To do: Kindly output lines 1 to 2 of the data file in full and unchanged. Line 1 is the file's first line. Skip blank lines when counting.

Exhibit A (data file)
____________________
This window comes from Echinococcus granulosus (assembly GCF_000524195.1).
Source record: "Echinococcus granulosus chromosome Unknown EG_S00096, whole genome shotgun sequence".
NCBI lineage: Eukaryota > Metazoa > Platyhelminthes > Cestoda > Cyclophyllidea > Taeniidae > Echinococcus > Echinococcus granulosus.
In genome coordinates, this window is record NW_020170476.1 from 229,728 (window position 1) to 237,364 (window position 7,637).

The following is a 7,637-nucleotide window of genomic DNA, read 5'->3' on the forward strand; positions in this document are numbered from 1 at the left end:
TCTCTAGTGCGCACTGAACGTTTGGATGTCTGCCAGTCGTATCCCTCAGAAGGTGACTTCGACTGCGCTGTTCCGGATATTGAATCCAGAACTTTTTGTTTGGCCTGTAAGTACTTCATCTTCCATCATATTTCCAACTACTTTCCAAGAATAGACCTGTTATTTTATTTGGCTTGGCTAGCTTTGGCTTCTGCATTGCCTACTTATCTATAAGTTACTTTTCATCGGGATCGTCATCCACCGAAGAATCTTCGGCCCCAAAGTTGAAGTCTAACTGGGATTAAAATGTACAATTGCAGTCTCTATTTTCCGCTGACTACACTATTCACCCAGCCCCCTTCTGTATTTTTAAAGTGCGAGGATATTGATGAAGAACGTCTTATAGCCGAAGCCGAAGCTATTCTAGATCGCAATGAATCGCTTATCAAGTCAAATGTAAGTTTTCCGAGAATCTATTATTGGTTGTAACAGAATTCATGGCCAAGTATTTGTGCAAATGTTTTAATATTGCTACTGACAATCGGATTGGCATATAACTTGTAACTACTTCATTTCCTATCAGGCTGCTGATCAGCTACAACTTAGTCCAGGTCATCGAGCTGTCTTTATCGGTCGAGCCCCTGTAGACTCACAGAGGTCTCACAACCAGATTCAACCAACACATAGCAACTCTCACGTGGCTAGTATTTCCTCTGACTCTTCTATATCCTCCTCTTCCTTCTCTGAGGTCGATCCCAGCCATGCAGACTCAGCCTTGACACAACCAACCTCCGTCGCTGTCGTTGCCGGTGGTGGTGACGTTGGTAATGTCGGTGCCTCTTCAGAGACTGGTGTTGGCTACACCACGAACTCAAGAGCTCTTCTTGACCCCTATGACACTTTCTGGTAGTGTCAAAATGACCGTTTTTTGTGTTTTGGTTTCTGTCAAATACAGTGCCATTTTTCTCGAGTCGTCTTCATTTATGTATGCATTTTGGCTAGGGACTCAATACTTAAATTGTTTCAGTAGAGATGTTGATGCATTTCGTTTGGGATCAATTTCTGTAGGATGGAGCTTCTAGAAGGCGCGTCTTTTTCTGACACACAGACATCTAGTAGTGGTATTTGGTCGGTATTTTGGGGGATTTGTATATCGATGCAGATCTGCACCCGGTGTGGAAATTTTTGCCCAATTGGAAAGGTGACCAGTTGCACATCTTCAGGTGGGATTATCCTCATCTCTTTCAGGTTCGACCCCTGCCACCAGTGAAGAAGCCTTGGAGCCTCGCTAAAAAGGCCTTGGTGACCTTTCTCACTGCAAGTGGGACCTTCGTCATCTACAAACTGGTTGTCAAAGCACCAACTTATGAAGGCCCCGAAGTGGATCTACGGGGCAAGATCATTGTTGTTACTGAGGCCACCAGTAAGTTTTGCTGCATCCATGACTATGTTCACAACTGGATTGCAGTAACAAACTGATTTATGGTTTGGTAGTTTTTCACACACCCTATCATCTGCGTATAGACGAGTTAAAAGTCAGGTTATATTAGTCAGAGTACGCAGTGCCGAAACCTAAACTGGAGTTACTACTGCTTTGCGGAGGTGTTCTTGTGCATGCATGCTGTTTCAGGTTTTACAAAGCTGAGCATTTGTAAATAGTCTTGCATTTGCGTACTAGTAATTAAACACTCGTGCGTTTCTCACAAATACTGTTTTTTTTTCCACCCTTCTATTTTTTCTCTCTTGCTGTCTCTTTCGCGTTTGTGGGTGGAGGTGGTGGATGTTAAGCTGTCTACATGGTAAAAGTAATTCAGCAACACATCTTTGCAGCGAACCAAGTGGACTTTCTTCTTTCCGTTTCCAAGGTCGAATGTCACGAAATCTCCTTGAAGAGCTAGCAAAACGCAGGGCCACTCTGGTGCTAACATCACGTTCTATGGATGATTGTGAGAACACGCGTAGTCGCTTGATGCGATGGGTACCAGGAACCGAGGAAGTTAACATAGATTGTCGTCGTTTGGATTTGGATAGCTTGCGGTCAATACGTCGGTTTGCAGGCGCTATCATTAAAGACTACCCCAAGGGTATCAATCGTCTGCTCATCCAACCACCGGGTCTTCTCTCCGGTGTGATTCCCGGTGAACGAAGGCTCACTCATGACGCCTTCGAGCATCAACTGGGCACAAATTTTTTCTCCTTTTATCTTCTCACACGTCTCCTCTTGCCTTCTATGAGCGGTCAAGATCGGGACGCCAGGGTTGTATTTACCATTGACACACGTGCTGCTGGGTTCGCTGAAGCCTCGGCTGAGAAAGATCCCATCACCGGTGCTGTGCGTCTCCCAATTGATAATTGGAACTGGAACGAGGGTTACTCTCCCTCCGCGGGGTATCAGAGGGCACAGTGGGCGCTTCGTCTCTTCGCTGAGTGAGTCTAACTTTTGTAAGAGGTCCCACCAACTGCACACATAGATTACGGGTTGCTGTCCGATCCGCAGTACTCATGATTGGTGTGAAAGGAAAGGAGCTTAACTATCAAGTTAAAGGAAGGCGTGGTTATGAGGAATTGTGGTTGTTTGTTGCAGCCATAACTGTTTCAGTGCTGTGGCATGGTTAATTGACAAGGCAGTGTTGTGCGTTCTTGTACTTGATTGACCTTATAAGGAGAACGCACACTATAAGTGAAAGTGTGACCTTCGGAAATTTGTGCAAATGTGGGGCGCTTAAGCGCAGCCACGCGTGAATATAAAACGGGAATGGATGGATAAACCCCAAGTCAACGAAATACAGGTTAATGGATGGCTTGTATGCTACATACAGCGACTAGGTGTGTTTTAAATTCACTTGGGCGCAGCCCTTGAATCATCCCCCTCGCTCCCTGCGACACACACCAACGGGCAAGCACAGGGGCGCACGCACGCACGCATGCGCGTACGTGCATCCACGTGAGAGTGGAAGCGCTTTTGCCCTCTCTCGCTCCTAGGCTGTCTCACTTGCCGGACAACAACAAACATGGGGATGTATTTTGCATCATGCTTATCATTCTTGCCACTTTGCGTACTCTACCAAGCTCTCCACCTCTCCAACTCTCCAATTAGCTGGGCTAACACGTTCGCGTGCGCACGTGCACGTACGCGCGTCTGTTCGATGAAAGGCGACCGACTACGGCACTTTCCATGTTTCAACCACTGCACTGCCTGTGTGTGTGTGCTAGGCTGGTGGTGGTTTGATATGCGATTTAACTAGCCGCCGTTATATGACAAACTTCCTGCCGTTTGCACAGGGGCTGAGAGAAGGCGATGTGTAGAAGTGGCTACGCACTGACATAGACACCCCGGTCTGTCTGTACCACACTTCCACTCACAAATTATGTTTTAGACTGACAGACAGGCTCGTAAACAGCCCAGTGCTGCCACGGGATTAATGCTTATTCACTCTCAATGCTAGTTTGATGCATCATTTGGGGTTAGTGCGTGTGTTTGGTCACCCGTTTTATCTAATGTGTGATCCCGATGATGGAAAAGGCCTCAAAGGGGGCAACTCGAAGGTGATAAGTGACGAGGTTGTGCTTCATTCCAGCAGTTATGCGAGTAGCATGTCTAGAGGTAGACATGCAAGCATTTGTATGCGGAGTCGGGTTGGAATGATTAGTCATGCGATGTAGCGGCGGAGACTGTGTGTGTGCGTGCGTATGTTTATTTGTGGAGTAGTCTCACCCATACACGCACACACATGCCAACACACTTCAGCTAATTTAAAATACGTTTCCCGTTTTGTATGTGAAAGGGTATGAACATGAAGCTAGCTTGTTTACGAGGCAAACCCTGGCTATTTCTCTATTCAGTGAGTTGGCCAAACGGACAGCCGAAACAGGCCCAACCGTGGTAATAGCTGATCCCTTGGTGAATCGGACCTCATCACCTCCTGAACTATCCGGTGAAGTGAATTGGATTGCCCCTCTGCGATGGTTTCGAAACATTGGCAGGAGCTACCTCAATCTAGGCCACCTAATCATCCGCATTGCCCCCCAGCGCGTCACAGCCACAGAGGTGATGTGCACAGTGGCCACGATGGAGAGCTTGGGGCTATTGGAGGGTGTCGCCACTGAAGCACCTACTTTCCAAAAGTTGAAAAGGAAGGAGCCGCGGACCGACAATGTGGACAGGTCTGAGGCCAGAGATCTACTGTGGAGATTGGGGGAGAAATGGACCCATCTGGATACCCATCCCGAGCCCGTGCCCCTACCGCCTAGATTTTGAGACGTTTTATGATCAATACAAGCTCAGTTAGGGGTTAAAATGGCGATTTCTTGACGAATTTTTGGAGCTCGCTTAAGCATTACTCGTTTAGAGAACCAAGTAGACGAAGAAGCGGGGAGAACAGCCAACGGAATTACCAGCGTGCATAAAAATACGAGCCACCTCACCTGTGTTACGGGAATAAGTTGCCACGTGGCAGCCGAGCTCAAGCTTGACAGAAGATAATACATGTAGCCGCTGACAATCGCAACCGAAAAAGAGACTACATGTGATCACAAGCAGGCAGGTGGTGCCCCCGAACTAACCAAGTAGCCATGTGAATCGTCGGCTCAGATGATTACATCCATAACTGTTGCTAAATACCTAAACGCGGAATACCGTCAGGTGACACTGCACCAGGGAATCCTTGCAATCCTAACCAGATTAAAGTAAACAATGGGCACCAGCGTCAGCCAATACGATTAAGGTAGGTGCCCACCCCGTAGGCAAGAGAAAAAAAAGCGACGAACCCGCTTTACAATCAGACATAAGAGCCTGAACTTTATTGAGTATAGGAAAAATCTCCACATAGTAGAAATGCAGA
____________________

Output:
This window comes from Echinococcus granulosus (assembly GCF_000524195.1).
Source record: "Echinococcus granulosus chromosome Unknown EG_S00096, whole genome shotgun sequence".